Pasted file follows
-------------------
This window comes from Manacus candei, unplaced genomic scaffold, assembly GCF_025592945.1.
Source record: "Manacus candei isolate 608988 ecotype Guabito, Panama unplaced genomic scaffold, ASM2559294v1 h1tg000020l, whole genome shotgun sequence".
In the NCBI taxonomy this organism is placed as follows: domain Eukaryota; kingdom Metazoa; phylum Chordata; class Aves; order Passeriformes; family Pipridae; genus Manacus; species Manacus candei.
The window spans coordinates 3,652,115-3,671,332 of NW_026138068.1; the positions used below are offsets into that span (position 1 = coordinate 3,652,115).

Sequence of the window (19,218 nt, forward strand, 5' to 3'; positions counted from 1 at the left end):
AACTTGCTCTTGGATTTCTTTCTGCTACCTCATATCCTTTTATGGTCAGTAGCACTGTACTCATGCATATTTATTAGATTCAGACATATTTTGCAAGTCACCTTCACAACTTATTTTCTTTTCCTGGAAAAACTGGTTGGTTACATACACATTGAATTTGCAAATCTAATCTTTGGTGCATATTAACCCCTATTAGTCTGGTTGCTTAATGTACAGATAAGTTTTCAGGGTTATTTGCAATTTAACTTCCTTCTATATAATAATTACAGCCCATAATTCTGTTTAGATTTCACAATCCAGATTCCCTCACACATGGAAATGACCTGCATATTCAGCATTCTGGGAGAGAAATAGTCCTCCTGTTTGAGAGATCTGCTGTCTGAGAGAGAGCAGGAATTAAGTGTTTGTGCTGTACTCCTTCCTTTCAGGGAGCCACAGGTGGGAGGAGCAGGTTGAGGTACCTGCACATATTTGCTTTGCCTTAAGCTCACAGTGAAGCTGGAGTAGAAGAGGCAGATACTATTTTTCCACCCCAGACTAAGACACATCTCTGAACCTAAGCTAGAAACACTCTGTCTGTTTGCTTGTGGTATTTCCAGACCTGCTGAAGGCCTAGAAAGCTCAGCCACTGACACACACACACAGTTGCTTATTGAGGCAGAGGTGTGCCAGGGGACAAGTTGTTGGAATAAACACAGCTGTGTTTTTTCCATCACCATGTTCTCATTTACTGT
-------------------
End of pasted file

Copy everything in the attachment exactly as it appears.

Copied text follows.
This window comes from Manacus candei, unplaced genomic scaffold, assembly GCF_025592945.1.
Source record: "Manacus candei isolate 608988 ecotype Guabito, Panama unplaced genomic scaffold, ASM2559294v1 h1tg000020l, whole genome shotgun sequence".
In the NCBI taxonomy this organism is placed as follows: domain Eukaryota; kingdom Metazoa; phylum Chordata; class Aves; order Passeriformes; family Pipridae; genus Manacus; species Manacus candei.
The window spans coordinates 3,652,115-3,671,332 of NW_026138068.1; the positions used below are offsets into that span (position 1 = coordinate 3,652,115).

Sequence of the window (19,218 nt, forward strand, 5' to 3'; positions counted from 1 at the left end):
AACTTGCTCTTGGATTTCTTTCTGCTACCTCATATCCTTTTATGGTCAGTAGCACTGTACTCATGCATATTTATTAGATTCAGACATATTTTGCAAGTCACCTTCACAACTTATTTTCTTTTCCTGGAAAAACTGGTTGGTTACATACACATTGAATTTGCAAATCTAATCTTTGGTGCATATTAACCCCTATTAGTCTGGTTGCTTAATGTACAGATAAGTTTTCAGGGTTATTTGCAATTTAACTTCCTTCTATATAATAATTACAGCCCATAATTCTGTTTAGATTTCACAATCCAGATTCCCTCACACATGGAAATGACCTGCATATTCAGCATTCTGGGAGAGAAATAGTCCTCCTGTTTGAGAGATCTGCTGTCTGAGAGAGAGCAGGAATTAAGTGTTTGTGCTGTACTCCTTCCTTTCAGGGAGCCACAGGTGGGAGGAGCAGGTTGAGGTACCTGCACATATTTGCTTTGCCTTAAGCTCACAGTGAAGCTGGAGTAGAAGAGGCAGATACTATTTTTCCACCCCAGACTAAGACACATCTCTGAACCTAAGCTAGAAACACTCTGTCTGTTTGCTTGTGGTATTTCCAGACCTGCTGAAGGCCTAGAAAGCTCAGCCACTGACACACACACACAGTTGCTTATTGAGGCAGAGGTGTGCCAGGGGACAAGTTGTTGGAATAAACACAGCTGTGTTTTTTCCATCACCATGTTCTCATTTACTGT